We’re doing it. We’ve jumped into high school. At home. Eek!!
High school “counts” in different ways than all the other years and my son wants to go on to college. Any college admissions process is going to want some sort of proof of Cub’s high school work and so we’re moving from a pretty lacksidaisical evaluation process to one that’s a bit more formal and recordable.
If you’ve read any of my posts before, you are probably aware that I am not a fan of grading. I am, however, a fan of taking time to evaluate. Our US culture is not always great at slowing down and taking the time to think about life and evaluate how things are going. We tend to just mindlessly move along through life, ping ponging from one thing to the next and just throwing quick solutions at problems without being willing to evaluate and change things around if it isn’t working.
And so, we’re trying to figure out how to mindfully evaluate Cub’s work. Here’s what I’ve learned. Well . . . not really “learned” per se, as I pretty much already knew this: Cub has extremely high standards. For himself. Which makes him a pretty poor self-evaluator.
By his request, we have a weekly conversation and he provides himself a grade. Most of the time, he gives himself far lower than I would. If he does think he did well, he’ll sheepishly hang his head and awkwardly say so. Yes, part of this is typical development for a young teen. Self-confidence and self-assurance are not the hallmark of being 13. Part of this is high standards typical of gifted people.
Either way, accurate self-evaluation is a necessary life skill. And clearly, it’s a skill that needs to be taught. Simply sit in my therapy office for an afternoon and you’ll see adults who do not accurately evaluate themselves.
A caveat . . . I am figuring this out as I go, so if you’ve got great ideas, I’d love to see your suggestions in the comments!
First, I’ve learned it’s important to clearly discuss what exactly is being evaluated. Are we evaluating the quality of the final work? The growth? The effort put in? The ability to regulate emotions while encountering the frustration of learning? The creativity of thought?
Many of us seem to be preconditioned to believe that evaluation is about the end result. I beg to differ. A goal isn’t about achieving the end thing. A goal is about the journey to get there. It isn’t about getting the right answer. It’s about how we got to the answer we got.
For example, we’re using a type of Math that focuses on creative problem solving and allowing people to think through the math process. Essentially, Cub is given several problems and is told to solve them. There’s limited to no teaching ahead of time. The goal is that he learn the process of problem solving and implementing various strategies. He regularly has been evaluating himself poorly as he doesn’t achieve the “correct” answers, but he can justify how he got to the answers he did and he can find the computational errors and adjust his answers accordingly. I, therefore, assess his growth and problem solving and critical thinking skills and would evaluate him higher. We’ve been assessing different things and therefore get different results.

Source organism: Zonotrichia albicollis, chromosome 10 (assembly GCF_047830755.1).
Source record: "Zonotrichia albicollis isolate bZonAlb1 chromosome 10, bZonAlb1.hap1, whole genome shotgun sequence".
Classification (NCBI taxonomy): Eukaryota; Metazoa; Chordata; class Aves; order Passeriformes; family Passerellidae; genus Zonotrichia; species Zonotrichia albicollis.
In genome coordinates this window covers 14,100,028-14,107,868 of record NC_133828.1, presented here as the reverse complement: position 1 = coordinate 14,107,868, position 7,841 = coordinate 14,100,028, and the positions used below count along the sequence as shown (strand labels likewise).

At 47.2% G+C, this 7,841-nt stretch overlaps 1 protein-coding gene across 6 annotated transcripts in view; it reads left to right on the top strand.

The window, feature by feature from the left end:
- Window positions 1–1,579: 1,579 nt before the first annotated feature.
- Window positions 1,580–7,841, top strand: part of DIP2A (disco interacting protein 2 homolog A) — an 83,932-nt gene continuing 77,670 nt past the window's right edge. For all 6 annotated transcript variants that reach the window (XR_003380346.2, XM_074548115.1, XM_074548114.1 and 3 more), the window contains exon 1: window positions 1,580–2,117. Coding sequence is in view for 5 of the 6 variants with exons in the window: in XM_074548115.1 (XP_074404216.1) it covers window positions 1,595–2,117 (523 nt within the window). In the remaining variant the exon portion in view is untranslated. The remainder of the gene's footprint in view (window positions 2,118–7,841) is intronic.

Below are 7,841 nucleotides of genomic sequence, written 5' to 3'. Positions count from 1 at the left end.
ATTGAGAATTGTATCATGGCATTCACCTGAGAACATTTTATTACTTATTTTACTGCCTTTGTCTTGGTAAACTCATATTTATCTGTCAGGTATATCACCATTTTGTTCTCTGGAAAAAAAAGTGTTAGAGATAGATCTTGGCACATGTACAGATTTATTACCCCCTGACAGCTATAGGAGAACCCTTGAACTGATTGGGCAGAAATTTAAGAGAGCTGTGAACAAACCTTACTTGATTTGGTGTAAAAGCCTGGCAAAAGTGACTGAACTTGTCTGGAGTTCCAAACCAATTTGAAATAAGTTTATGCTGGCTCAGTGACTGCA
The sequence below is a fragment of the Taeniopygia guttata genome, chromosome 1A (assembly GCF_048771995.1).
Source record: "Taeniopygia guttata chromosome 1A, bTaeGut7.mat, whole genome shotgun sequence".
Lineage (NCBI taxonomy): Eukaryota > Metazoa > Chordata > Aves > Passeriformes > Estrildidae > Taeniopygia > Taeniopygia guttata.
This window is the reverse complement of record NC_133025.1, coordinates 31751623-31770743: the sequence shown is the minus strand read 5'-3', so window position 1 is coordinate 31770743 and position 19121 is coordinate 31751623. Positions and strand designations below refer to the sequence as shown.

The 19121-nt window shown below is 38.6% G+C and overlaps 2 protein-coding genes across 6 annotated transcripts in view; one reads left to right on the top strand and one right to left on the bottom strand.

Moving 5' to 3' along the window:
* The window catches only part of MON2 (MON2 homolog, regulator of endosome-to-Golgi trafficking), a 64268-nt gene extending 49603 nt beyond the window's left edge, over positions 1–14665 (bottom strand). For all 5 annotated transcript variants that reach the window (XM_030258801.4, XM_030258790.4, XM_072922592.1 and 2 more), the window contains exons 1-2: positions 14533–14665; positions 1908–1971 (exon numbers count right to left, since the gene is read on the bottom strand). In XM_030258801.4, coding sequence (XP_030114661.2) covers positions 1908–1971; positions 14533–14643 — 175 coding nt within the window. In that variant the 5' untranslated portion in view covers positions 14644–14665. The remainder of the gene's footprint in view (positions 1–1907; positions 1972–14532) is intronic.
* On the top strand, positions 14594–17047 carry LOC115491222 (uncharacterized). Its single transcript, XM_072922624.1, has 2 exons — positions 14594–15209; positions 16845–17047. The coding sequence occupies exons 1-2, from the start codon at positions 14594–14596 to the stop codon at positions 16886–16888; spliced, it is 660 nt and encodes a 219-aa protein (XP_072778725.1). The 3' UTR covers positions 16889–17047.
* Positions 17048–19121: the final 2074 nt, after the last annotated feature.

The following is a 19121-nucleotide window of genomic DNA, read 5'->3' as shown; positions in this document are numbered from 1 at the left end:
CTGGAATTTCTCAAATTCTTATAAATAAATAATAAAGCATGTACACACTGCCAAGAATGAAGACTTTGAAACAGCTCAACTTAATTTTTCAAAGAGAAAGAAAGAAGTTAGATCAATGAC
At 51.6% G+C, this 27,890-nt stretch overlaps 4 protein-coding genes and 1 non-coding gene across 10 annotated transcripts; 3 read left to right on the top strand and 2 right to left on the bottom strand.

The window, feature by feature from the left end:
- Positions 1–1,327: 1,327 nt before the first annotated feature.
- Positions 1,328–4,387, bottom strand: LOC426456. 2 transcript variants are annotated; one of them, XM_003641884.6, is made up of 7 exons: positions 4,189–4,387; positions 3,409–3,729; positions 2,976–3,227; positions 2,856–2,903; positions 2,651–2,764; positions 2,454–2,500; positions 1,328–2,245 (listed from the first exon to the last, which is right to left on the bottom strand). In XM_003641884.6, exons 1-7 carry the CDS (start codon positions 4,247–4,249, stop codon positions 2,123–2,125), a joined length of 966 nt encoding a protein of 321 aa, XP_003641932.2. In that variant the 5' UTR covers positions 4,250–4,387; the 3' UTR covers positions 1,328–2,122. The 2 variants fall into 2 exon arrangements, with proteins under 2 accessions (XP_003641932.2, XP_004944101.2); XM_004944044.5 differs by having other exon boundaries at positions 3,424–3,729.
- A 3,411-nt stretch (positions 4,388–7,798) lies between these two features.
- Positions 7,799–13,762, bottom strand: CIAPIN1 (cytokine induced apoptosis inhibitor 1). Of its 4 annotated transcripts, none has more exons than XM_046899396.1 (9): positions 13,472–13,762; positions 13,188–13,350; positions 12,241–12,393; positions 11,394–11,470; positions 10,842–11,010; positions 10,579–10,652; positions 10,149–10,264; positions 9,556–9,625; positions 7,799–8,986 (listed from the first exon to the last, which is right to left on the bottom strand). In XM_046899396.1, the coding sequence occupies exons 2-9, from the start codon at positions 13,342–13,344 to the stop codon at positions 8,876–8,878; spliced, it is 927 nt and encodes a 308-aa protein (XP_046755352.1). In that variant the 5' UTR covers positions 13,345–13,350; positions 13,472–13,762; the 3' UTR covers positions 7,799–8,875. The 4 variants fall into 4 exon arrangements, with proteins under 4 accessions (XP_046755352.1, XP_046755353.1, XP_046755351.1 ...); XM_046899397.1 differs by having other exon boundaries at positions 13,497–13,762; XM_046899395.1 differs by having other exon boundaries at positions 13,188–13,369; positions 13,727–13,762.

I’ve learned to explicitly discuss what is being evaluated. And, as a result, I’ve also learned to explicitly and mindfully consider the value of what is being evaluated and empower my son to choose according to his values. What is actually important? Are we evaluating this thing because it will actually lead to greater wellness and growth or are we evaluating this thing because it’s what expected?
Second, I’ve learned to have blatant discussions about his baseline functioning or skills. To evaluate effectively, we have to know from where we’re starting. If I’m learning a new instrument and have never played any music before, other than through my phone, my learning curve will be slower than if it’s the third instrument I’m learning and I already understand how to read music.
This includes understanding wiring glitches and gifts. My son is gifted with creative storytelling, but has a wiring glitch called dysgraphia which makes the motor functioning required to move his creative stories from his head to the page difficult. He needs to be aware of both his strengths and challenges if he’s going to evaluate appropriately. It would be inappropriate to expect his sentence structure and handwriting to be beautiful and on a high school level. It would be just as inappropriate to expect his creative thought and story to be simply par for the course of a 9th grader.
Additionally, I’ve learned to refocus his attention backward instead of just forward. We often compare our work to what we would like our work to be in the end and forget to look back and see how far we’ve already come. I see this all the time in my therapy practice. People struggling with depression beat themselves up that they still lack motivation to clean their house, but they forget to see that three weeks earlier they couldn’t get out of bed and now they’ve been going for a walk daily. It feels discouraging and provides a false evaluation if we are only looking at our end goal. We have to focus on the work we have actually accomplished. Besides, if, at the beginning or middle, we could already complete the tasks required at the end of a class, why take the class at all? Effective evaluation focuses on what we’ve accomplished and where we’ve come from the baseline, not on how far we have left to go.
And finally, self-compassion and grace need to be taught and modeled. Always. Be mindful of mistakes, struggles, weaknesses, limitations. Recognize that everyone has them. We simply cannot be good at everything. Even those of us with multipotentiality, we have strengths and weaknesses. Be okay with that. And respond with kindness. To others. To ourselves. Harsh words have never been an effective motivator.